AP Photo/J. Scott Applewhite

Special Counsel Robert Mueller departs the Capitol after a closed-door meeting with members of the Senate Judiciary Committee about Russian meddling in the election and possible connection to the Trump campaign, in Washington, Wednesday, June 21, 2017. 

Amidst floods, nuclear threats, and white nationalist violence, the latest disclosures from Special Counsel Robert Mueller’s probe of Russian interference in the 2016 election would be easy to overlook.

But the news that Trump allies last year sought the Kremlin’s help with a Moscow real-estate deal, and voiced hopes that it would boost his presidential campaign, moves the Russia scandal into new territory. Trump’s most hard-core loyalists may not care, but the broader GOP electorate is starting to pay attention, and that should worry Republicans facing midterm elections next year.

Russia is not the only factor fueling GOP unease, but there’s evidence that Mueller’s investigation is hurting Trump’s support within his party. Between March and June, the percentage of Republicans who said it was at least somewhat likely that Trump’s campaign associates had improper contact with the Russian government rose from 25 to 40 percent, one CBS News poll found.

In that same poll, a full 75 percent of Republicans said Trump should not try to stop Mueller’s investigation. And 56 percent of respondents from both parties said they thought Mueller’s investigation would be impartial, with 63 percent disapproving of Trump’s handling of the matter—his worst ranking on any issue.

Republican disenchantment is at least partly responsible for the recent decline in Trump’s approval rating, which Gallup now places at 35 percent. A recent Pew Research Center survey also found that nearly a third of GOP respondents agree with Trump on only a few or no issues, and nearly six in ten say Trump should listen more to Republicans who have experience working in government. Among Republicans, 19 percent also said they did not like his conduct, though the survey did not address Russia specifically.

“He will continue to have his core, he will continue to have a majority [among Republicans], but it will be a shrunken majority,” says John J. Pitney Jr., a professor of politics at Claremont McKenna College. Voters aren’t “focusing on any particular angle” of the Russia story, Pitney adds. “Rather, it’s the cumulative effect of all the stories adding up to a picture of a corrupt president.”

The latest Russia developments, reported in both The Washington Post and The New York Times, cast the problem of Trump’s business conflicts in a new light. Trump faces numerous lawsuits over his failure to divest from his business empire, including allegations that he has violated the Constitution’s Emoluments Clause, which bars elected officials from accepting anything of value from foreign interests.

To be sure, the steady stream of stories about foreign visitors to the Trump Hotel in Washington, D.C., may be starting to lose their shock value. The recent Russia disclosures go beyond mere conflicts, however, and raise questions about a possible quid pro quo. During last year’s campaign Trump business adviser Michael Cohen reportedly emailed Dmitry Peskov, a longtime lieutenant to Russian President Vladimir Putin, to ask for help reviving stalled plans to build a Trump Tower in Moscow. Russian American businessman Felix Sater also reportedly trumpeted the deal’s potential to boost Trump’s campaign, emailing Cohen: “Our boy can become president of the USA and we can engineer it.”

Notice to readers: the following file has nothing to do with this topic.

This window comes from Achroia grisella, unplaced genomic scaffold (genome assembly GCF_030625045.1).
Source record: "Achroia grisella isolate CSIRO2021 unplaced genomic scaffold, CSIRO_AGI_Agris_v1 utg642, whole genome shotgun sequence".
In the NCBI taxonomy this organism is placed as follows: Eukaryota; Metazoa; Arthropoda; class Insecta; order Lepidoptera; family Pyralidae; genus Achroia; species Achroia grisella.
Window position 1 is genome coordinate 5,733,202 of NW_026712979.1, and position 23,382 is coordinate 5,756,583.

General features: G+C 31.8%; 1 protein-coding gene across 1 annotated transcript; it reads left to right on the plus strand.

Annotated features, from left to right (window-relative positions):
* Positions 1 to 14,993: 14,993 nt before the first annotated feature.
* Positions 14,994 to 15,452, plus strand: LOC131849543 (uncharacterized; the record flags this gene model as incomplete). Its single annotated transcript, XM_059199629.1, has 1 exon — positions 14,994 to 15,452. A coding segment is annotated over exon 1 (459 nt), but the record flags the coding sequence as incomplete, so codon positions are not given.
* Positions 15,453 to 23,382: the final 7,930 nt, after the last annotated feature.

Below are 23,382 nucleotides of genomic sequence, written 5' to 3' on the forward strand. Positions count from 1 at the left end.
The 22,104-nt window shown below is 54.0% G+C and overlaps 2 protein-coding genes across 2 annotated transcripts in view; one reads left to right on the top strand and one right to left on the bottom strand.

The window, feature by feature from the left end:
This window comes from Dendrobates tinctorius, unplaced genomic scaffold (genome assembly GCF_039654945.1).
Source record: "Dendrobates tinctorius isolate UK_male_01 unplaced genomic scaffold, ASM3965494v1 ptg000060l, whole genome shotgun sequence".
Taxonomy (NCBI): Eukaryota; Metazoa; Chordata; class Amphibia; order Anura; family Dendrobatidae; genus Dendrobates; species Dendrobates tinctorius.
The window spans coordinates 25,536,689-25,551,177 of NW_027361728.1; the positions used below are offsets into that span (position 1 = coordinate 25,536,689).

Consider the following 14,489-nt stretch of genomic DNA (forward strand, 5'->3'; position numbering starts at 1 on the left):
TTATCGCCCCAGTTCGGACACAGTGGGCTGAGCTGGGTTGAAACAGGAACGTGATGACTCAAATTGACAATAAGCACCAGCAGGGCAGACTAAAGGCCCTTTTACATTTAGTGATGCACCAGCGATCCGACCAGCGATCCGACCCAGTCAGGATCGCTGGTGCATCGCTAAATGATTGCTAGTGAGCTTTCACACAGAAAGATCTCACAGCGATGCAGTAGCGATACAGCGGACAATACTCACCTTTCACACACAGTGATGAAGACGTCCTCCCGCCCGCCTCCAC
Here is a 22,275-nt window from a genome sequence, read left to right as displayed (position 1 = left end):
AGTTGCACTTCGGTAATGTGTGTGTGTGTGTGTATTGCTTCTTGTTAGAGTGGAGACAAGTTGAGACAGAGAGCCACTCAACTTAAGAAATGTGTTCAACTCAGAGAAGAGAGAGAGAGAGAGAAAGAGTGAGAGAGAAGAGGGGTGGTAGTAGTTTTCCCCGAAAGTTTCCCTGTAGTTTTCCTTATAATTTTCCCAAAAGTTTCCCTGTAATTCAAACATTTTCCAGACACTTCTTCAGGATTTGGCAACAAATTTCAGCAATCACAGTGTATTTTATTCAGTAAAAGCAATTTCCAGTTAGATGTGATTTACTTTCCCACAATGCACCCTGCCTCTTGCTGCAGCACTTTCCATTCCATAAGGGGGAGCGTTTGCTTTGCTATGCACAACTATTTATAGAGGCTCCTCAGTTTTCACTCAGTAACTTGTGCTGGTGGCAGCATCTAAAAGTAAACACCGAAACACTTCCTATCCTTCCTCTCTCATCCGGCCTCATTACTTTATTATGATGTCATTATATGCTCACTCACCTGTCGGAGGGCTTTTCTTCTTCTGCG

Cohen reportedly never heard back from Peskov, and the Moscow Trump Tower was never built. But these disclosures raise the stakes for Trump. The probe already had brought forth questions about collusion, fueled by the disclosure that the president’s son and many of his top aides met with a Russian lawyer last year in hopes of collecting dirt on Hillary Clinton. Now the question is whether team Trump engaged in outright corruption, by promising favors to Putin in exchange for help building a tower in Moscow.

Most Republicans on Capitol Hill, presumably fearful of angering Trump’s right-wing base, have resisted Democrats’ calls to aggressively investigate the president. As if to prove the extent of GOP loyalty, House Republican Ron DeSantis, of Florida, unveiled a measure this week that would block Mueller’s funding after a six-month period, and would bar him from investigating any matters prior to June of 2015, when Trump launched his presidential campaign.

But Mueller continues to move forward aggressively, last month ordering a raid on the suburban Virginia home of former Trump campaign manager Paul Manafort, and this week issuing subpoenas to Manafort’s spokesman and to his former lawyer. Mueller is also reportedly investigating Trump for obstruction of justice. And Trump, far from thanking the GOP leaders who are giving him cover, has taken to openly attacking his fellow Republicans on Capitol Hill.

The Russia probe holds dangers for Democrats, too, who risk being accused of overreach if they push too hard for Trump’s ouster—just as House Republicans were when they impeached President Clinton in 1998. But when it comes to midterms, the fortunes of the party in power are invariably tied to those of the incumbent president. Congressional Republicans who fail to take the allegations against Trump seriously may soon find that they cannot escape the fallout.